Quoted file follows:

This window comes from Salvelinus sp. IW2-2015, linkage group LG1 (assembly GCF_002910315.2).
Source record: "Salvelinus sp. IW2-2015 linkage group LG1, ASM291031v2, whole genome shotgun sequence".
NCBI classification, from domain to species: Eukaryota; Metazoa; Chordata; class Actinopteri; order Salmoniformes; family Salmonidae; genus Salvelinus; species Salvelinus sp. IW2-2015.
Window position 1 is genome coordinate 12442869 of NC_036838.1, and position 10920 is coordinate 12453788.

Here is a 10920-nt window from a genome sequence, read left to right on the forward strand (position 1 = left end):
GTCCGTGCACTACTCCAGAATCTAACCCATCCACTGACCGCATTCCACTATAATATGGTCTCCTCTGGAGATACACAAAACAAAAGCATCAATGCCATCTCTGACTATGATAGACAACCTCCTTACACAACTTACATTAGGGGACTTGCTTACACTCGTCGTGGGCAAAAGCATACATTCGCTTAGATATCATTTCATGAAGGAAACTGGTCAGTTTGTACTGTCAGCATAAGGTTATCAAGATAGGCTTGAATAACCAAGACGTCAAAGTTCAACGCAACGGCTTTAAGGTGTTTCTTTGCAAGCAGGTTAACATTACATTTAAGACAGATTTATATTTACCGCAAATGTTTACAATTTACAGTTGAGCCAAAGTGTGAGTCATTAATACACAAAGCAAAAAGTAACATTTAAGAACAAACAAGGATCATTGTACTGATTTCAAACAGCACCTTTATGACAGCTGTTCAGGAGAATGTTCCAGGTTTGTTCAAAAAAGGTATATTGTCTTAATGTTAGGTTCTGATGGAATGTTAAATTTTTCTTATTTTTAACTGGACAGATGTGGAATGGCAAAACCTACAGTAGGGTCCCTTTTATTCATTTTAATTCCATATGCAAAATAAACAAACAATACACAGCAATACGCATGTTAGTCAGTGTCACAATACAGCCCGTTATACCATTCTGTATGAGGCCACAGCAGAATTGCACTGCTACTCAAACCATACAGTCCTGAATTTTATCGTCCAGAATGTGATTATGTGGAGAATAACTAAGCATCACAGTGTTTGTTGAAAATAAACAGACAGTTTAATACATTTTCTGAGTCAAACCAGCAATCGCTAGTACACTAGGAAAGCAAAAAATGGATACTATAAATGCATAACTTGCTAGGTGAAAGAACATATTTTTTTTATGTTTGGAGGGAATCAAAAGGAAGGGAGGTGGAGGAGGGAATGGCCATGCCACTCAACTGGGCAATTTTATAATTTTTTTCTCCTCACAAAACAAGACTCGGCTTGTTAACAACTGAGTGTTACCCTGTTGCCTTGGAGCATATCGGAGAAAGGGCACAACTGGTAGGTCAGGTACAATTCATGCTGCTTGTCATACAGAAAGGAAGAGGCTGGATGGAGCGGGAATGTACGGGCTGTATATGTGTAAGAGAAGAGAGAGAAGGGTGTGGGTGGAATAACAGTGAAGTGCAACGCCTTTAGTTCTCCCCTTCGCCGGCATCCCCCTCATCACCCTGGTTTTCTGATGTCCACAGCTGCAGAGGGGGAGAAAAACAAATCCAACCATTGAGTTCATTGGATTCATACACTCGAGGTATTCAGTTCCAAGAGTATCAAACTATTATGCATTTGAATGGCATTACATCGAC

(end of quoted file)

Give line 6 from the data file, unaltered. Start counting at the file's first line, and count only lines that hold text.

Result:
GTCCGTGCACTACTCCAGAATCTAACCCATCCACTGACCGCATTCCACTATAATATGGTCTCCTCTGGAGATACACAAAACAAAAGCATCAATGCCATCTCTGACTATGATAGACAACCTCCTTACACAACTTACATTAGGGGACTTGCTTACACTCGTCGTGGGCAAAAGCATACATTCGCTTAGATATCATTTCATGAAGGAAACTGGTCAGTTTGTACTGTCAGCATAAGGTTATCAAGATAGGCTTGAATAACCAAGACGTCAAAGTTCAACGCAACGGCTTTAAGGTGTTTCTTTGCAAGCAGGTTAACATTACATTTAAGACAGATTTATATTTACCGCAAATGTTTACAATTTACAGTTGAGCCAAAGTGTGAGTCATTAATACACAAAGCAAAAAGTAACATTTAAGAACAAACAAGGATCATTGTACTGATTTCAAACAGCACCTTTATGACAGCTGTTCAGGAGAATGTTCCAGGTTTGTTCAAAAAAGGTATATTGTCTTAATGTTAGGTTCTGATGGAATGTTAAATTTTTCTTATTTTTAACTGGACAGATGTGGAATGGCAAAACCTACAGTAGGGTCCCTTTTATTCATTTTAATTCCATATGCAAAATAAACAAACAATACACAGCAATACGCATGTTAGTCAGTGTCACAATACAGCCCGTTATACCATTCTGTATGAGGCCACAGCAGAATTGCACTGCTACTCAAACCATACAGTCCTGAATTTTATCGTCCAGAATGTGATTATGTGGAGAATAACTAAGCATCACAGTGTTTGTTGAAAATAAACAGACAGTTTAATACATTTTCTGAGTCAAACCAGCAATCGCTAGTACACTAGGAAAGCAAAAAATGGATACTATAAATGCATAACTTGCTAGGTGAAAGAACATATTTTTTTTATGTTTGGAGGGAATCAAAAGGAAGGGAGGTGGAGGAGGGAATGGCCATGCCACTCAACTGGGCAATTTTATAATTTTTTTCTCCTCACAAAACAAGACTCGGCTTGTTAACAACTGAGTGTTACCCTGTTGCCTTGGAGCATATCGGAGAAAGGGCACAACTGGTAGGTCAGGTACAATTCATGCTGCTTGTCATACAGAAAGGAAGAGGCTGGATGGAGCGGGAATGTACGGGCTGTATATGTGTAAGAGAAGAGAGAGAAGGGTGTGGGTGGAATAACAGTGAAGTGCAACGCCTTTAGTTCTCCCCTTCGCCGGCATCCCCCTCATCACCCTGGTTTTCTGATGTCCACAGCTGCAGAGGGGGAGAAAAACAAATCCAACCATTGAGTTCATTGGATTCATACACTCGAGGTATTCAGTTCCAAGAGTATCAAACTATTATGCATTTGAATGGCATTACATCGAC